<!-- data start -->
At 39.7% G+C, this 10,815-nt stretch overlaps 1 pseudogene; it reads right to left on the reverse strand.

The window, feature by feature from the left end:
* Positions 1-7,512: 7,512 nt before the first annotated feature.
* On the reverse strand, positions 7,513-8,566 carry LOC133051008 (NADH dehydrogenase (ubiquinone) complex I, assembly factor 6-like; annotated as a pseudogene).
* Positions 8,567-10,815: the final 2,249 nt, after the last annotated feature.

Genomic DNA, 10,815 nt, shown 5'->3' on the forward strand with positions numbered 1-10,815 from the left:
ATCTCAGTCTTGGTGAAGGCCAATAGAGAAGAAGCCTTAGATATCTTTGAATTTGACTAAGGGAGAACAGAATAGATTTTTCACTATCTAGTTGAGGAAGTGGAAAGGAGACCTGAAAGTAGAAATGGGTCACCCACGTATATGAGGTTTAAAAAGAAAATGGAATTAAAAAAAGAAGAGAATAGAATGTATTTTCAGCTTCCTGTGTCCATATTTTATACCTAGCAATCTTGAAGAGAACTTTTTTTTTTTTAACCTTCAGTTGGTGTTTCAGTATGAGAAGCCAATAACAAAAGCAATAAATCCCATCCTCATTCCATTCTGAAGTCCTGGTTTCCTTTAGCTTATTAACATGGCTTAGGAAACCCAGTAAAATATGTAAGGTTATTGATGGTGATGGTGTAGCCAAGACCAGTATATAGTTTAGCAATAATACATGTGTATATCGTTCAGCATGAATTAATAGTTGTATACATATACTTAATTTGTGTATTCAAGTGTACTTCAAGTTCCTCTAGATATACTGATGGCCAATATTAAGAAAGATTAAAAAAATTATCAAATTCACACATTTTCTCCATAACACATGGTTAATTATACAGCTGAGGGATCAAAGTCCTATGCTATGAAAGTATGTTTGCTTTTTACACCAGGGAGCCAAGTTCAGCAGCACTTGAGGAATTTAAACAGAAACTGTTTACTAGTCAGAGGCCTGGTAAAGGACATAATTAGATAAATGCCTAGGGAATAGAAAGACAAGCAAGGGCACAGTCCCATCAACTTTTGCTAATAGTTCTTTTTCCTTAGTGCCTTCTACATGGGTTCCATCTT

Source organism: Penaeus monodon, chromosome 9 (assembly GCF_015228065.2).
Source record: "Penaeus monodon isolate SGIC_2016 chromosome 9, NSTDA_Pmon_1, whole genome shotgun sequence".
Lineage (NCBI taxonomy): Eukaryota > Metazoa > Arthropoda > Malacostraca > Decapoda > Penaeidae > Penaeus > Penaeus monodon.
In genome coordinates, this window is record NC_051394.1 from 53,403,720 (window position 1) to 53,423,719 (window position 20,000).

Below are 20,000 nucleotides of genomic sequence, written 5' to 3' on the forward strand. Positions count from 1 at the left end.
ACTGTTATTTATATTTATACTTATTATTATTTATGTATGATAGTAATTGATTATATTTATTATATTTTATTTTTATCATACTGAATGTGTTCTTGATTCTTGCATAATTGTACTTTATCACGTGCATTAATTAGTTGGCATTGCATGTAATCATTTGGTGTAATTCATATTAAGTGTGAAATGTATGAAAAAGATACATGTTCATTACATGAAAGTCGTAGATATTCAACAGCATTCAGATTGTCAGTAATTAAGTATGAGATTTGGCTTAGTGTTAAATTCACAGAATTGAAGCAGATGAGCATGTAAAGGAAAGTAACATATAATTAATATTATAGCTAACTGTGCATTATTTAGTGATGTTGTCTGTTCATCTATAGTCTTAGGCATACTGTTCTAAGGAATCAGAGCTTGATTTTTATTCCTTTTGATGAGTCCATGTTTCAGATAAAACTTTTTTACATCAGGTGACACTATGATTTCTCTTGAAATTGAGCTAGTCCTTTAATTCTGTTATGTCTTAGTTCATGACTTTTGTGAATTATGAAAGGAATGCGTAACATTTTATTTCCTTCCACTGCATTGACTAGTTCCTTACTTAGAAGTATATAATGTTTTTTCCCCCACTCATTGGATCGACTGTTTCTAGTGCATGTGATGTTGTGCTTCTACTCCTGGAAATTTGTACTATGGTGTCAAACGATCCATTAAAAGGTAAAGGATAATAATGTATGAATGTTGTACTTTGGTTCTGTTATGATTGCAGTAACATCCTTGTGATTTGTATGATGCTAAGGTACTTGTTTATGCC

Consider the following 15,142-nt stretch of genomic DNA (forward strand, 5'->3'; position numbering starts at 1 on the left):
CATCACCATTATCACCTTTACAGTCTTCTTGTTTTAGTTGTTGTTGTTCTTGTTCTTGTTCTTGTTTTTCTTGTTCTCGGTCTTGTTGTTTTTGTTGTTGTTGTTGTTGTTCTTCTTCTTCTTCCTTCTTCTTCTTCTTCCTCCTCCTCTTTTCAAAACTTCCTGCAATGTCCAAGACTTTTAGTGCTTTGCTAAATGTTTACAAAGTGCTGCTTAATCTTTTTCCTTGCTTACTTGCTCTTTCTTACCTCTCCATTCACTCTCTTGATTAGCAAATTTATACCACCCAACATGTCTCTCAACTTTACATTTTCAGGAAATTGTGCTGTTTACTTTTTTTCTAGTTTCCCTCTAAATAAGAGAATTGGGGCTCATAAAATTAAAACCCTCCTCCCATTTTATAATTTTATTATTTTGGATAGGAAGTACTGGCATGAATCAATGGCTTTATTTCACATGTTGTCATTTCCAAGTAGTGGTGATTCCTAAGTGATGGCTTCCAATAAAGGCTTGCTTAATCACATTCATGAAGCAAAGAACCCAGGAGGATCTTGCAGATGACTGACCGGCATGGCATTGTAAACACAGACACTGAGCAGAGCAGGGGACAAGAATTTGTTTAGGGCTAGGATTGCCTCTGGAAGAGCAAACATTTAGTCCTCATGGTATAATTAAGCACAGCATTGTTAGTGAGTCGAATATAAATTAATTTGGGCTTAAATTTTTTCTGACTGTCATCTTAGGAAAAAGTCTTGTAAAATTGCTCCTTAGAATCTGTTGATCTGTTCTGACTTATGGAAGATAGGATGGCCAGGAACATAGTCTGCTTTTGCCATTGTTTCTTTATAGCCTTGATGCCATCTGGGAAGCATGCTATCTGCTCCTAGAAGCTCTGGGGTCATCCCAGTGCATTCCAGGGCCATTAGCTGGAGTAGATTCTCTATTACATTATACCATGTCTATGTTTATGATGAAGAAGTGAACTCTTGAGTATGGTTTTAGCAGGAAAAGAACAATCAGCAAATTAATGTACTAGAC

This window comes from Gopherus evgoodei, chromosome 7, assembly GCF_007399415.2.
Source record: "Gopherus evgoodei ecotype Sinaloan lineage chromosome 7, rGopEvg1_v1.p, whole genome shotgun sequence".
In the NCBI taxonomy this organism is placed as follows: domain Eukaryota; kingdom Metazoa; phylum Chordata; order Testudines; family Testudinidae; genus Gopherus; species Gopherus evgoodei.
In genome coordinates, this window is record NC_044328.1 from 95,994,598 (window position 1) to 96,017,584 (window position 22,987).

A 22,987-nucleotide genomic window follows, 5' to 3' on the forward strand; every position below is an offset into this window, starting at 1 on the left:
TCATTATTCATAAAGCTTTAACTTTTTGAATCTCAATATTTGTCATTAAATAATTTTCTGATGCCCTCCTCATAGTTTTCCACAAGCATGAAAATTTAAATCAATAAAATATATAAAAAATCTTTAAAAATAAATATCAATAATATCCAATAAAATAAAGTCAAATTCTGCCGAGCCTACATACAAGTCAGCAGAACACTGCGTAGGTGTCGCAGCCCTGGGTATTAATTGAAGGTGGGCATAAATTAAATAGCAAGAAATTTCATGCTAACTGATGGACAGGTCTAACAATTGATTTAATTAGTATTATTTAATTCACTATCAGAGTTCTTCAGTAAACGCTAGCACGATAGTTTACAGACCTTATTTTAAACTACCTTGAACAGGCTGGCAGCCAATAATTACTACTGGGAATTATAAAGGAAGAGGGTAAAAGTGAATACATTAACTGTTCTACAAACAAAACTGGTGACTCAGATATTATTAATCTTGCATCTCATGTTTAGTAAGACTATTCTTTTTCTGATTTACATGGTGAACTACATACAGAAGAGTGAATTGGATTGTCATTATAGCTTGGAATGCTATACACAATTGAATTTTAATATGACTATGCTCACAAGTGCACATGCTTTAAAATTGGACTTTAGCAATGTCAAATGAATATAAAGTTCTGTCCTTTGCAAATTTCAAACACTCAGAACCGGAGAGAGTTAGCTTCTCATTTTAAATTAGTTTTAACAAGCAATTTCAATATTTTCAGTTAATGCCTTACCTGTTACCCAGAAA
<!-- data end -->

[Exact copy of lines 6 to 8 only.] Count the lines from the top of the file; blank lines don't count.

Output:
Genomic DNA, 10,815 nt, shown 5'->3' on the forward strand with positions numbered 1-10,815 from the left:
ATCTCAGTCTTGGTGAAGGCCAATAGAGAAGAAGCCTTAGATATCTTTGAATTTGACTAAGGGAGAACAGAATAGATTTTTCACTATCTAGTTGAGGAAGTGGAAAGGAGACCTGAAAGTAGAAATGGGTCACCCACGTATATGAGGTTTAAAAAGAAAATGGAATTAAAAAAAGAAGAGAATAGAATGTATTTTCAGCTTCCTGTGTCCATATTTTATACCTAGCAATCTTGAAGAGAACTTTTTTTTTTTTAACCTTCAGTTGGTGTTTCAGTATGAGAAGCCAATAACAAAAGCAATAAATCCCATCCTCATTCCATTCTGAAGTCCTGGTTTCCTTTAGCTTATTAACATGGCTTAGGAAACCCAGTAAAATATGTAAGGTTATTGATGGTGATGGTGTAGCCAAGACCAGTATATAGTTTAGCAATAATACATGTGTATATCGTTCAGCATGAATTAATAGTTGTATACATATACTTAATTTGTGTATTCAAGTGTACTTCAAGTTCCTCTAGATATACTGATGGCCAATATTAAGAAAGATTAAAAAAATTATCAAATTCACACATTTTCTCCATAACACATGGTTAATTATACAGCTGAGGGATCAAAGTCCTATGCTATGAAAGTATGTTTGCTTTTTACACCAGGGAGCCAAGTTCAGCAGCACTTGAGGAATTTAAACAGAAACTGTTTACTAGTCAGAGGCCTGGTAAAGGACATAATTAGATAAATGCCTAGGGAATAGAAAGACAAGCAAGGGCACAGTCCCATCAACTTTTGCTAATAGTTCTTTTTCCTTAGTGCCTTCTACATGGGTTCCATCTT

Source organism: Penaeus monodon, chromosome 9 (assembly GCF_015228065.2).